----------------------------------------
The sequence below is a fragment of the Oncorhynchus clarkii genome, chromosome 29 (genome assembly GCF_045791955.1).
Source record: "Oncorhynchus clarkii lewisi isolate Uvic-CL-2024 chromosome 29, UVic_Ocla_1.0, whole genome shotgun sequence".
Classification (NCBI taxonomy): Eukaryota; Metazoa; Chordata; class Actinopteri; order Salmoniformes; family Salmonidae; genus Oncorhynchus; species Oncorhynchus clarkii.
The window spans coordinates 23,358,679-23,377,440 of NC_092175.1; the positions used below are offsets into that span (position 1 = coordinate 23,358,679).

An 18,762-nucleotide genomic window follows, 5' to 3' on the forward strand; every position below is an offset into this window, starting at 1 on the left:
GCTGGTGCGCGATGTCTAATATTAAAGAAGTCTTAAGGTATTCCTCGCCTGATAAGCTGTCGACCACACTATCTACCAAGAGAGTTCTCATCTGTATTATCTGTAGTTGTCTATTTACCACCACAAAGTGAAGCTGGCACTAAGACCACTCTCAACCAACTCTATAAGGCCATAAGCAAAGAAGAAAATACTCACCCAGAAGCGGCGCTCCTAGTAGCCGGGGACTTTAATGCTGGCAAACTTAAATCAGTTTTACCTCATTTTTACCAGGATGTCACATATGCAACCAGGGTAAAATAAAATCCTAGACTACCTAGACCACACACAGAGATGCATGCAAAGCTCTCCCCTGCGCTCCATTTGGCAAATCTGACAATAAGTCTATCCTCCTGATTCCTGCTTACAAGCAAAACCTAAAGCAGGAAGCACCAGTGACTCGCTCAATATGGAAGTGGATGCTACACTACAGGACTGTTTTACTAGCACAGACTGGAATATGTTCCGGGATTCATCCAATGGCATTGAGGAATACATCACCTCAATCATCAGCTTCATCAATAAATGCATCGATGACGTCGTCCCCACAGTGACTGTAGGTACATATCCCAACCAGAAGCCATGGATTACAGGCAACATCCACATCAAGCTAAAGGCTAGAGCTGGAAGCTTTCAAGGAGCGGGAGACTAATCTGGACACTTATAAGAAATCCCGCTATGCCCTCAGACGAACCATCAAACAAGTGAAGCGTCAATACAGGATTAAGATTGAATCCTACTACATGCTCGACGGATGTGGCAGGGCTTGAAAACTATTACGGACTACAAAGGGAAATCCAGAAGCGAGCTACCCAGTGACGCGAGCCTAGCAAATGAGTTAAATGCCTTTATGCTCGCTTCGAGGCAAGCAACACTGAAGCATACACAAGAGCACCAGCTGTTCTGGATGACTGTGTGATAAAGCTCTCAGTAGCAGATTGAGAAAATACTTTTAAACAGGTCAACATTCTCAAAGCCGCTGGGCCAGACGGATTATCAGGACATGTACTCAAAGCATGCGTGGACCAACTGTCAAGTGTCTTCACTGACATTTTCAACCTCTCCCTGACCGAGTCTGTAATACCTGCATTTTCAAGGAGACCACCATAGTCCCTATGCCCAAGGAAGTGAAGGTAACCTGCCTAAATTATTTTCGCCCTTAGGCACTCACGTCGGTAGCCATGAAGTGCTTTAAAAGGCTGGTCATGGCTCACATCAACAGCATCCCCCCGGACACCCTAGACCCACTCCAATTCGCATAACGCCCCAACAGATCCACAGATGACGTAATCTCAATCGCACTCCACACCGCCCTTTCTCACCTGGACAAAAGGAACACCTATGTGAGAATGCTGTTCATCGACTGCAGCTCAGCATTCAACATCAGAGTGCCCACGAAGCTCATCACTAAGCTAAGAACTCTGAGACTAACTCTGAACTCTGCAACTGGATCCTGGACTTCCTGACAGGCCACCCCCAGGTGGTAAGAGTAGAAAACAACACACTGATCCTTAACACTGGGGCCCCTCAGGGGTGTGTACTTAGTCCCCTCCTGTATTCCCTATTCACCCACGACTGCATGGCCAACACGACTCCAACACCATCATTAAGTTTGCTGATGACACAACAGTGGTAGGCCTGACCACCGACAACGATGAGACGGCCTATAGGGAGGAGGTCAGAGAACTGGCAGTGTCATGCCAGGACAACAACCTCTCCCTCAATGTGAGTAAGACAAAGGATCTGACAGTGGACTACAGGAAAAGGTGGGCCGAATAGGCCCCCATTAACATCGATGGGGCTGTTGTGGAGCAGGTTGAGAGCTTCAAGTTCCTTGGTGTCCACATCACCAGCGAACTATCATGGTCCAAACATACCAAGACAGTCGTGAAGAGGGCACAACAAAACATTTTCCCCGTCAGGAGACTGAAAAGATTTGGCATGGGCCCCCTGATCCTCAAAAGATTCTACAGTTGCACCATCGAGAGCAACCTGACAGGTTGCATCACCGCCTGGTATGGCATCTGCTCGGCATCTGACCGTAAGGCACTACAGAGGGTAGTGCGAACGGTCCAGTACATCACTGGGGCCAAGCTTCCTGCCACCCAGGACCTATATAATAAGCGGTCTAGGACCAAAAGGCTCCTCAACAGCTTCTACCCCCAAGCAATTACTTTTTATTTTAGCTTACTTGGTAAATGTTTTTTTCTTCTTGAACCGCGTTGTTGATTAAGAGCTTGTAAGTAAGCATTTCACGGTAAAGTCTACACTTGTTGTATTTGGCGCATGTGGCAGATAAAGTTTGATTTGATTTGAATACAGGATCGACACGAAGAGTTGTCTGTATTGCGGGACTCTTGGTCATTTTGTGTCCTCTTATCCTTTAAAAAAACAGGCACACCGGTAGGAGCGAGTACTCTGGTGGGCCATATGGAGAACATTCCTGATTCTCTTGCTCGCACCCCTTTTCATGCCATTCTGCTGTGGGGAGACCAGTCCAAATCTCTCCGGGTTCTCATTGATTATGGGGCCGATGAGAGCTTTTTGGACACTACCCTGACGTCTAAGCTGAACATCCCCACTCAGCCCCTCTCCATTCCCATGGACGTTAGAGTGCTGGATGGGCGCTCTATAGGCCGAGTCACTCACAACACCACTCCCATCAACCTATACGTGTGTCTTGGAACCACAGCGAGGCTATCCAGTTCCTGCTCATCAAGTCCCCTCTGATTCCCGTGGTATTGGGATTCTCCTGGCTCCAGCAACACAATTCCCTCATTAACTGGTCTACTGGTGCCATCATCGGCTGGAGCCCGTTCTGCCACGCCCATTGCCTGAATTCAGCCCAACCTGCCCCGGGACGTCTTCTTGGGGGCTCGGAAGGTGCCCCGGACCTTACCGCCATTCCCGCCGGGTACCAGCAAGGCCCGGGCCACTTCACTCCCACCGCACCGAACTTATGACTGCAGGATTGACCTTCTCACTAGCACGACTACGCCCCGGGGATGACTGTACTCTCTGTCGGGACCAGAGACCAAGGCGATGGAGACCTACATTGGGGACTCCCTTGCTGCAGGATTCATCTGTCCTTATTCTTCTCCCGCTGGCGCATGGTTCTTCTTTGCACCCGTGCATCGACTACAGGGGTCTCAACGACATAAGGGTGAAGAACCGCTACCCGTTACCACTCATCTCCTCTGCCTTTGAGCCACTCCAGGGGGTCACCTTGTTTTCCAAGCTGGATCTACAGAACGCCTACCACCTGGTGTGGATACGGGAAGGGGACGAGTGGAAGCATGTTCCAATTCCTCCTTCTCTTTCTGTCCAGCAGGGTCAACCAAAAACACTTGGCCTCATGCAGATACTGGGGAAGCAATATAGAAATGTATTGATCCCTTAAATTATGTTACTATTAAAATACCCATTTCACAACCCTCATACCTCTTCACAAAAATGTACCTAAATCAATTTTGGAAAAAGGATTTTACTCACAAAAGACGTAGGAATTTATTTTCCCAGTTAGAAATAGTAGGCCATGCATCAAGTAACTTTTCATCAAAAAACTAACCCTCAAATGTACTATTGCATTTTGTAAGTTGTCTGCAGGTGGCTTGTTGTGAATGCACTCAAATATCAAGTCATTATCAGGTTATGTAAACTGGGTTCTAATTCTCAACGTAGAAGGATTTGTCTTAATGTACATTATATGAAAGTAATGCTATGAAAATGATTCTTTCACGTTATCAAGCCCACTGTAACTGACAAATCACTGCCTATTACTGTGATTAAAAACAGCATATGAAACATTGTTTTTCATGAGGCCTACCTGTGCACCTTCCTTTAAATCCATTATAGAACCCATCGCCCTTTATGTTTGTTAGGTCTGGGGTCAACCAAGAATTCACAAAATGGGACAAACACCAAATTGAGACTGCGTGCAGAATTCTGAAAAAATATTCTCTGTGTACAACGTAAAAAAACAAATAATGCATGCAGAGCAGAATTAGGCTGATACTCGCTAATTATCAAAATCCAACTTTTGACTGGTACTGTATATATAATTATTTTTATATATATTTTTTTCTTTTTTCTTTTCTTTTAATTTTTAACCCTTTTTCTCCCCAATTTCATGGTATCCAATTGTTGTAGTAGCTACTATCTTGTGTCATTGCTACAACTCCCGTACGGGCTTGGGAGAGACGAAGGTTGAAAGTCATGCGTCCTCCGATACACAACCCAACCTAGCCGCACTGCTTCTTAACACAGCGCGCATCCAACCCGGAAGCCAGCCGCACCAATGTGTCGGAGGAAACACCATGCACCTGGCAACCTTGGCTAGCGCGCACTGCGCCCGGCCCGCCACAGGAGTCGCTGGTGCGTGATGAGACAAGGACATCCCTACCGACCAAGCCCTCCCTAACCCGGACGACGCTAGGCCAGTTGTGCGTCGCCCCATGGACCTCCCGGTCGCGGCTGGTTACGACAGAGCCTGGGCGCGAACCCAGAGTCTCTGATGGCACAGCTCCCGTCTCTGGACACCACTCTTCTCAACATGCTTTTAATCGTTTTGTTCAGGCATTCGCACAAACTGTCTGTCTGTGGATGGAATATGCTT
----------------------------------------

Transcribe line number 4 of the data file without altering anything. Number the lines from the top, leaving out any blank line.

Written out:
The window spans coordinates 23,358,679-23,377,440 of NC_092175.1; the positions used below are offsets into that span (position 1 = coordinate 23,358,679).